Norma relacionada
Bosnia and Herzegovina
Practice Relating to Rule 89. Violence to Life
The Instructions to the Muslim Fighter (1993) issued by the Army of the Republic of Bosnia and Herzegovina in 1993 states:
Killing of women, children and priests who do not participate at all in the war and who do not directly or indirectly assist the enemy is forbidden … These are general rules which are binding for our soldiers. However, if the commanding officer assesses that the situation and the general interest demand a different course of action, then the soldiers are duty-bound to obey their commanding officer … It is also left to the military command’s discretion to decide whether it is more useful or in the general interest to free, exchange or liquidate enemy prisoners of war. 
Bosnia and Herzegovina, Instructions to the Muslim Fighter, booklet, ABiH 3rd Corps, 1993, cited in ICTY, Hadžihasanović and Others Case, Amended Indictment, 11 January 2002, § 24, § c.
The Federation of Bosnia and Herzegovina’s Criminal Code (1998) provides that killing of civilians, prisoners of war, the wounded, sick and shipwrecked is a war crime. 
Bosnia and Herzegovina, Federation, Criminal Code, 1998, Articles 154(1), 155 and 156.
The Republika Srpska’s Criminal Code (2000) contains the same provision. 
Bosnia and Herzegovina, Republika Srpska, Criminal Code, 2000, Articles 433(1), 434 and 435.
Bosnia and Herzegovina’s Criminal Code (2003) criminalizes the following as an act of genocide:
Whoever, with an aim to destroy, in whole or in part, a national, ethnical, racial or religious group, orders perpetration or perpetrates any of the following acts:
a) Killing members of the group. 
Bosnia and Herzegovina, Criminal Code, 2003, Article 171(a).
The Criminal Code criminalizes the following as a crime against humanity:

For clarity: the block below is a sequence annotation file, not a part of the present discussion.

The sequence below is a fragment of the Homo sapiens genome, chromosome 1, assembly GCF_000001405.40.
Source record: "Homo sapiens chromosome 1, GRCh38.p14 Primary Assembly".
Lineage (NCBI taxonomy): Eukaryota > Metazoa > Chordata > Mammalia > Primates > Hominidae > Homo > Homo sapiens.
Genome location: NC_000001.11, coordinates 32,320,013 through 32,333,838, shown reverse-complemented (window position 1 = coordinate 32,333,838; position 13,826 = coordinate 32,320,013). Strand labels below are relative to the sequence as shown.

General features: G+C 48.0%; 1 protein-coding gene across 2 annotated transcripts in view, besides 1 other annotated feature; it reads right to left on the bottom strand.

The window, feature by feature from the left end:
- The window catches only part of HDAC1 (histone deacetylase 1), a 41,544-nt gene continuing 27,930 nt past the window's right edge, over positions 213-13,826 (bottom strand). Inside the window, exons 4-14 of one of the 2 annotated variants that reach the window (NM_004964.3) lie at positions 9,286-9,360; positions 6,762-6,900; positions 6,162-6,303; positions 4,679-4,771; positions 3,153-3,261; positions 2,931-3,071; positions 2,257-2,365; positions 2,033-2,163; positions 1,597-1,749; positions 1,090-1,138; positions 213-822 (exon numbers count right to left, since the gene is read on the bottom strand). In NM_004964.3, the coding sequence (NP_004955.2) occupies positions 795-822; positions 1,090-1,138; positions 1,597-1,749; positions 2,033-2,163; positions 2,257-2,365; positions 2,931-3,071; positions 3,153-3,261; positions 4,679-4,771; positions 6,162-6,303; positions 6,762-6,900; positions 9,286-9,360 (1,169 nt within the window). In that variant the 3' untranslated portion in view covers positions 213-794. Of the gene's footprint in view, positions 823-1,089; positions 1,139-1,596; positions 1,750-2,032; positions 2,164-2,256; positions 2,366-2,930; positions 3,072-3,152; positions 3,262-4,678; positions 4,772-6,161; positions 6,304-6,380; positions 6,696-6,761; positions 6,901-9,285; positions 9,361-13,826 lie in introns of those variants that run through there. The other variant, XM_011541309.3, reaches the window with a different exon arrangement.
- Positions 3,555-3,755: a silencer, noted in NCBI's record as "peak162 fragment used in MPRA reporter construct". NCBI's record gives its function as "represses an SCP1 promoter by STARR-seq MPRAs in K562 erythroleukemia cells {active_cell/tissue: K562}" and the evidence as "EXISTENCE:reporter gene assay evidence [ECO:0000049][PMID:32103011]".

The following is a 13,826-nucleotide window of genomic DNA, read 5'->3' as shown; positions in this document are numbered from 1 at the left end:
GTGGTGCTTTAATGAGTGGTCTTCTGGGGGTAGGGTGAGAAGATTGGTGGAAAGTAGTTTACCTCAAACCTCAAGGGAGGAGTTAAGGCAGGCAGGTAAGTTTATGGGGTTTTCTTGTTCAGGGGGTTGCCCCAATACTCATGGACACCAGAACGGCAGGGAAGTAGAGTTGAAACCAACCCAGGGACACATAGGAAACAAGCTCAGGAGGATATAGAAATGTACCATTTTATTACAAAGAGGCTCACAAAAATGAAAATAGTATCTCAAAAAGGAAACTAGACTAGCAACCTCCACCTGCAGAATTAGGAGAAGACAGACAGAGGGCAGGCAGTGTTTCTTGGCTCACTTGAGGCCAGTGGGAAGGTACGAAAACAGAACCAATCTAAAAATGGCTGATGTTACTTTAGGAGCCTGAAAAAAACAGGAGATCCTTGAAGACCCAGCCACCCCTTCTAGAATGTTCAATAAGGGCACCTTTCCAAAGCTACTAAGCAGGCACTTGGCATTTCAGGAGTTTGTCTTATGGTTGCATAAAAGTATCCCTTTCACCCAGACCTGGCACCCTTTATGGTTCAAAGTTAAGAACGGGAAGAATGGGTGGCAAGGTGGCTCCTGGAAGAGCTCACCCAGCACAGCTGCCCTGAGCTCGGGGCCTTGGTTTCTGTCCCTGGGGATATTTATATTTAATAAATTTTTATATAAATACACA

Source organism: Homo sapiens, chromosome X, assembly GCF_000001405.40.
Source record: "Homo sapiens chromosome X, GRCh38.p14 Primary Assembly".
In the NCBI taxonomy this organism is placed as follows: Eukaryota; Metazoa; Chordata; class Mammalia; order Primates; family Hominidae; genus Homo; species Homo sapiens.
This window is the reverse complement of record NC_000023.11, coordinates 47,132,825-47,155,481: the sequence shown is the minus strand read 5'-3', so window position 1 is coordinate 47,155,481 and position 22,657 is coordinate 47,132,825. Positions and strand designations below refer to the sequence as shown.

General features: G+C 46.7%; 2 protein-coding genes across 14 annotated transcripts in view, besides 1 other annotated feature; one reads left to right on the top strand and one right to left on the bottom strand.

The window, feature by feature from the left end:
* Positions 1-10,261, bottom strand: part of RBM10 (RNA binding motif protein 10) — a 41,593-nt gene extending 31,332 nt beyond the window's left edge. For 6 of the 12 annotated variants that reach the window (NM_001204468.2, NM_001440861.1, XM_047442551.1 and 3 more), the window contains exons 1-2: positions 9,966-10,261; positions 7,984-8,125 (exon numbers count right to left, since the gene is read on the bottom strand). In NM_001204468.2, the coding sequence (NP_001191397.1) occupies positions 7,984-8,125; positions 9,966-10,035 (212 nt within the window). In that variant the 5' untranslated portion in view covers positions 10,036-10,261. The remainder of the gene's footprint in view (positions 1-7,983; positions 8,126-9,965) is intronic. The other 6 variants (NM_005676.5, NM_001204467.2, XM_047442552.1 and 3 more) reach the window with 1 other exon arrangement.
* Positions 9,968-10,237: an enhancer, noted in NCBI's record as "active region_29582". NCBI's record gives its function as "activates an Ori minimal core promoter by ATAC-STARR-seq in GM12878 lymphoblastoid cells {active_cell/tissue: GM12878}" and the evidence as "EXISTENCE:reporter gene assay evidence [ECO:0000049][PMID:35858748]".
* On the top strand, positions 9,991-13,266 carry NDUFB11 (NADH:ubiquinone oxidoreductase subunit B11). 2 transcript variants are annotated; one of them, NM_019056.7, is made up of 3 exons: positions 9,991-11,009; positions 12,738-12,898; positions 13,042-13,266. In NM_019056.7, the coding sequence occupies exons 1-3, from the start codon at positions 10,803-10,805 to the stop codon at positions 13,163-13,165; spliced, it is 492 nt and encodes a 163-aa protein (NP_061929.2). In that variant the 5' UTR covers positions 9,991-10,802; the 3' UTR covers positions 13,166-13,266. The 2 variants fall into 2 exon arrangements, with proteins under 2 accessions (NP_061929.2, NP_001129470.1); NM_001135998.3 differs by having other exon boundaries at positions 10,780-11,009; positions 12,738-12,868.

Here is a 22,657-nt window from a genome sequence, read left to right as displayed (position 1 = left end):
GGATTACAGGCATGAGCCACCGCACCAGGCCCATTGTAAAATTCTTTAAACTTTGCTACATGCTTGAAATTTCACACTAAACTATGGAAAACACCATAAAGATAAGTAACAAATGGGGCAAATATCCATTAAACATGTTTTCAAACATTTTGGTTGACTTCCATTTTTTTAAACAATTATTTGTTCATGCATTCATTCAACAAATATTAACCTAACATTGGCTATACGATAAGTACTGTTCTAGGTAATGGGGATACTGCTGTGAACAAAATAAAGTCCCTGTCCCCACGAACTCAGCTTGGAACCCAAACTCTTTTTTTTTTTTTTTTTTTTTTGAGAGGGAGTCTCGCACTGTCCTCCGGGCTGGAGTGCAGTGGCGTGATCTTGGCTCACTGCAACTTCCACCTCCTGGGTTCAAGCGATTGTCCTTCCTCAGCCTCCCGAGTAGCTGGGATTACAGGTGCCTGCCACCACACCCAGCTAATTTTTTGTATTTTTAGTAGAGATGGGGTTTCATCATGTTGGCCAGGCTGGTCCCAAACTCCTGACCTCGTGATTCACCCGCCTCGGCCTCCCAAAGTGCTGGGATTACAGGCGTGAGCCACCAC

Whoever, as part of a widespread or systematic attack directed against any civilian population, with knowledge of such an attack, perpetrates any of the following acts:
a) Depriving another person of his life (murder).
b) Extermination. 
Bosnia and Herzegovina, Criminal Code, 2003, Article 172(1)(a) and (b).
The Criminal Code also states that, in time of war, armed conflict or occupation, ordering or committing “killings” of civilians, in violation of international law, constitutes a war crime. 
Bosnia and Herzegovina, Criminal Code, 2003, Article 173(1)(c).
The Criminal Code also contains the following war crimes provision:
Whoever, in violation of the rules of international law in time of war or armed conflict, orders or perpetrates in regard to wounded, sick, shipwrecked persons, medical personnel or clergy, any of the following acts:
a) Depriving another person of their life (murder)
shall be punished by imprisonment for a term of not less than ten years or long-term imprisonment. 
Bosnia and Herzegovina, Criminal Code, 2003, Article 174(a); see also Article 175(a) for a similar provision with respect to prisoners of war.
In 2005, in its initial report to the Human Rights Committee, Bosnia and Herzegovina stated: “The right to life is a fundamental human right that cannot be derogated, not even during a state of emergency that threatens the life of citizens”. 
Bosnia and Herzegovina, Initial report to the Human Rights Committee, 24 November 2005, UN Doc. CCPR/C/BIH/1, § 45.